The Human Chord Paperback – 12 Jan 2008
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In his present novel Mr Blackwood reaches a height not previously attained; he touches on deeper problems, and is perhaps more arresting than he has ever been. -- The Guardian
The author has had, one may say, a stupendous idea, and he has carried it out with all the zeal and all the talent which is in him... It is a wonderful tale. -- Daily Telegraph --This text refers to the Hardcover edition.
About the Author
Algernon Blackwood (1869-1951) was born into a well-to-do Kentish family. His parents, converts to a Calvinistic sect, led an austere life, ill-suited to their dreamy and sensitive son. During adolescence, he became fascinated by hypnotism and the supernatural and, on leaving university, studied Hindu philosophy and occultism. Later, he was to draw on these beliefs and experiences in his writing. Sent away to Canada at the age of twenty, his attempts at making a living were wholly unsuccessful and shortly after his return to England, he began to write. The Empty House and Other Ghost Stories, published in 1906, was followed by a series of psychic detective stories, featuring John Silence, 'physician extraordinary'. His reputation as one of the greatest exponents of supernatural fiction began to grow. Chiefly known for his ghost stories, Blackwood wrote in many different forms within the genre. His most personal works, however, are his 'mystical' novels, for example The Centaur, where he explores man's empathy with the forces of the universe. Blackwood also wrote children's fiction. A Prisoner in Fairyland was adapted into the play (later the musical), Starlight Express. Later in life, Blackwood turned to writing radio plays, and in 1947 he began a new career on BBC TV telling ghost stories. He received a knighthood in 1949.See all Product description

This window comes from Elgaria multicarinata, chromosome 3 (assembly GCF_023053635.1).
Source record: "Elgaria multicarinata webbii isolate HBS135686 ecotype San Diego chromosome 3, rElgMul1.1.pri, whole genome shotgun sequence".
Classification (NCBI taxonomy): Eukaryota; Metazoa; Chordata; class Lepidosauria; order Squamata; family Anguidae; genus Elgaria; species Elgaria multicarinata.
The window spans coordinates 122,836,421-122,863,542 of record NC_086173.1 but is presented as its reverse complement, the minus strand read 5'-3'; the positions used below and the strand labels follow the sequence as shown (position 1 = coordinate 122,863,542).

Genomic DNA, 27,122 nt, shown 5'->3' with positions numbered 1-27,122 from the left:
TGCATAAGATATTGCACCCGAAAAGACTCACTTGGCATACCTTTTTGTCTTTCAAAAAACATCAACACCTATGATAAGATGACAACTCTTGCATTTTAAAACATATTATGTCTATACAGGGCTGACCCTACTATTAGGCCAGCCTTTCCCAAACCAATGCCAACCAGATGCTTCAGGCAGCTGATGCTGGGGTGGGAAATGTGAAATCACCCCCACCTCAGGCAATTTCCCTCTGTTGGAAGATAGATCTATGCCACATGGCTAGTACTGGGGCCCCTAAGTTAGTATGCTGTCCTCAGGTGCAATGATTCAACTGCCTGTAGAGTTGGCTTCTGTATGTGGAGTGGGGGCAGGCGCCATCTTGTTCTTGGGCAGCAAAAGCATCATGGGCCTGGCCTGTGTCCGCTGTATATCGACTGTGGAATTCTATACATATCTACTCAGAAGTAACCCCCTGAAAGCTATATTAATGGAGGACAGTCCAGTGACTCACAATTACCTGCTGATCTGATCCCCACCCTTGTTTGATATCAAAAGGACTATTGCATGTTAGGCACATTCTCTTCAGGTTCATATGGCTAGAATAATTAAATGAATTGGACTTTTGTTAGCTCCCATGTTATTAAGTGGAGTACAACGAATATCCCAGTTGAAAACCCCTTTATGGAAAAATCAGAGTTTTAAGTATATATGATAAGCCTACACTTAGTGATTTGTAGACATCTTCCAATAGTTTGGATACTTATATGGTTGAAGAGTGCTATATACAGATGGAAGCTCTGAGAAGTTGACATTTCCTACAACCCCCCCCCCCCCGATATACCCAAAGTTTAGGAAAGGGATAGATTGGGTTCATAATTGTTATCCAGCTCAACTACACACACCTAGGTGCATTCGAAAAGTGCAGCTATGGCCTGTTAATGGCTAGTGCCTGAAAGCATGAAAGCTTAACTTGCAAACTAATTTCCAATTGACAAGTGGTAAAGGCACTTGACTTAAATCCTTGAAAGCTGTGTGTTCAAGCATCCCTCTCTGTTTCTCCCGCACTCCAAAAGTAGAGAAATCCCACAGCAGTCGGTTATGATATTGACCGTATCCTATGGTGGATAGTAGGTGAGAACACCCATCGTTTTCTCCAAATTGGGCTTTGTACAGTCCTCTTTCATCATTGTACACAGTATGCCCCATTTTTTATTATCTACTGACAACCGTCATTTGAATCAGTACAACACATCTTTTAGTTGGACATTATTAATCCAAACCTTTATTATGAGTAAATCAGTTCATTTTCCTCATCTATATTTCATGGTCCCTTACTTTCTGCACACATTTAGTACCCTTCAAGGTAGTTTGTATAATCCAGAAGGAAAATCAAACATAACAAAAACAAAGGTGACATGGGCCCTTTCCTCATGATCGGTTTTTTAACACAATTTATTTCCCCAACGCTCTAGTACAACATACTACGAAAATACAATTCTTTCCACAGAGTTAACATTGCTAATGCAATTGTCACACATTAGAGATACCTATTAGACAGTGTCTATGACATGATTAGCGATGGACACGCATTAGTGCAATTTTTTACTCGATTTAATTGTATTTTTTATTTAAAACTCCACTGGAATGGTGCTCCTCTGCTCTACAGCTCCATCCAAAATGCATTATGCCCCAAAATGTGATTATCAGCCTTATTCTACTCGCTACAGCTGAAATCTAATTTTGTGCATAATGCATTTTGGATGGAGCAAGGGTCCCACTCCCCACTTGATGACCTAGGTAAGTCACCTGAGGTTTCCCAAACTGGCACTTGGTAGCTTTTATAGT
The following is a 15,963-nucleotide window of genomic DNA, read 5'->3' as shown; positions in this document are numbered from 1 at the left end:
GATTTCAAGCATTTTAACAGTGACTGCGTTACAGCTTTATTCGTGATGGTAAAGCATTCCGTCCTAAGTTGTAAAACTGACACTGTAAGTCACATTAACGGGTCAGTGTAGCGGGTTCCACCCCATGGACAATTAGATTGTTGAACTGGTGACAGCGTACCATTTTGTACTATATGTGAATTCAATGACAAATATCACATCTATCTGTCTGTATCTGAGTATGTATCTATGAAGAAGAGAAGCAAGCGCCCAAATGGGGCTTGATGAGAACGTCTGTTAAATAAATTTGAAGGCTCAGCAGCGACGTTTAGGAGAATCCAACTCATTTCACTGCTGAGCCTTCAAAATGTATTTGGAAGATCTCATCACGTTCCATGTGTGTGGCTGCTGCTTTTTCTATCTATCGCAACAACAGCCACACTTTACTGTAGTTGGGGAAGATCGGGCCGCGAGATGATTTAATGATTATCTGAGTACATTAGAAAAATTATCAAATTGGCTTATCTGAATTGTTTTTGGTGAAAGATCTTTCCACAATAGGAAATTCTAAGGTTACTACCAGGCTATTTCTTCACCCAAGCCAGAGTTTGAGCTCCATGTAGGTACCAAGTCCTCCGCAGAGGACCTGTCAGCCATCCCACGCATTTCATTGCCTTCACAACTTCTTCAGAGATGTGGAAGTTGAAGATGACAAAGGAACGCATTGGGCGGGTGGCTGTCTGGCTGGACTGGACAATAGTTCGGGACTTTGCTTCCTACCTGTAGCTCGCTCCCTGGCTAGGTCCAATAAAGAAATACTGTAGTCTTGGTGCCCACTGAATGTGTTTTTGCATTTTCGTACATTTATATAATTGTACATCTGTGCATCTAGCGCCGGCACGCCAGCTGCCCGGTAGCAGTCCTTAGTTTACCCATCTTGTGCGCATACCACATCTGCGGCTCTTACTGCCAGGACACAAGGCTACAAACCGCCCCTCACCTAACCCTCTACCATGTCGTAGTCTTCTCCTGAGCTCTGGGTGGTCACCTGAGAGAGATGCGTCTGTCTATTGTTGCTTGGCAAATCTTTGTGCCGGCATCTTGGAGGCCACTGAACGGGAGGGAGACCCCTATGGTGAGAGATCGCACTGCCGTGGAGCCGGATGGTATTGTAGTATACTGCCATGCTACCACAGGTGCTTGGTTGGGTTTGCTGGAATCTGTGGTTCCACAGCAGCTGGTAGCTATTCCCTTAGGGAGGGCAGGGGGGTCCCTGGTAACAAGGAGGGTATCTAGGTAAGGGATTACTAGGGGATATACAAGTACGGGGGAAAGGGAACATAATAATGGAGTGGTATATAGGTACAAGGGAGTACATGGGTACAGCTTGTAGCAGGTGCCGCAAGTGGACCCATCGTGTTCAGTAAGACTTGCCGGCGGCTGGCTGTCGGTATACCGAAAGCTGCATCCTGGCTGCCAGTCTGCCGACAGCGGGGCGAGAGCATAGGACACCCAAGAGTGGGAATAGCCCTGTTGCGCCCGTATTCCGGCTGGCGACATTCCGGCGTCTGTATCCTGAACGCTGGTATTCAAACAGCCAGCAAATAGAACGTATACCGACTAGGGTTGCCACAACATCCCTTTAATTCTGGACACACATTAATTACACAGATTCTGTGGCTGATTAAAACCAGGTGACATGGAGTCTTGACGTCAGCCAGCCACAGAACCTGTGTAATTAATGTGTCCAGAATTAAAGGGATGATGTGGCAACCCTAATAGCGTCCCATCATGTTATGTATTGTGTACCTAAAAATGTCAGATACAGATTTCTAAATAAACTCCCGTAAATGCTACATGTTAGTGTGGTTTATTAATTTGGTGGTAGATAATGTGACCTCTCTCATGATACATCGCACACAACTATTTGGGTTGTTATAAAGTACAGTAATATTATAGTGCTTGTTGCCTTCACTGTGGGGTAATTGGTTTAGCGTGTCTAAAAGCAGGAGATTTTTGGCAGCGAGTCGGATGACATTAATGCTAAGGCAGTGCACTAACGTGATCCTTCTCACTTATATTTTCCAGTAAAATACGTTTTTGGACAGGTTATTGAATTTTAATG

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Meeting Miriam, and Mrs. Mawle, Spinrobin has encountered everyone he'll be working with in the desolate confines of the home in the solitude of the forest removed from most all of society.
Falling quickly in love with Miriam, Spinrobin maintains his tasks and continues lessons with Skale who is teaching him proper pronunciation of Hebrew. The idea being that to be able to pronounce, correctly, something or somebody's `Big Name' will put oneself in a position of taking over that beings power (common in Egyptian myth - it's how Isis took Ra's power after tricking him into it).
Coming time for the ultimate pronunciation, the tetragrammation of God's name (4 people, 4 chord qualities, 4 syllables) Spinrobin is torn in two directions: 1. Honor and responsibility to Skale, through whom he was taught much and as a person, greatly respected and 2. Love for Miriam. A woman he adored and who fulfilled his desire in that `the great adventure he sought was only the supreme adventure of a very wonderful love.' Designed to show the struggle between being in want of the Gods powers and being in possession of great love, with philosophical ideas that the latter is the celebration of the prior. To love is to be God-like.
`Rhythm and harmony find their way into the secret places of the soul' - Plato.
`it is a calculation which the soul makes in secret.' (of Music) - Neitzche.
`Love is a mighty humanizer and holds down the nose upon the grindstone of... practical values of human existence.' - Blackwood.
`I am as a God now. You have made me so! You love me!' - Blackwood (Miriam to Spinrobin).
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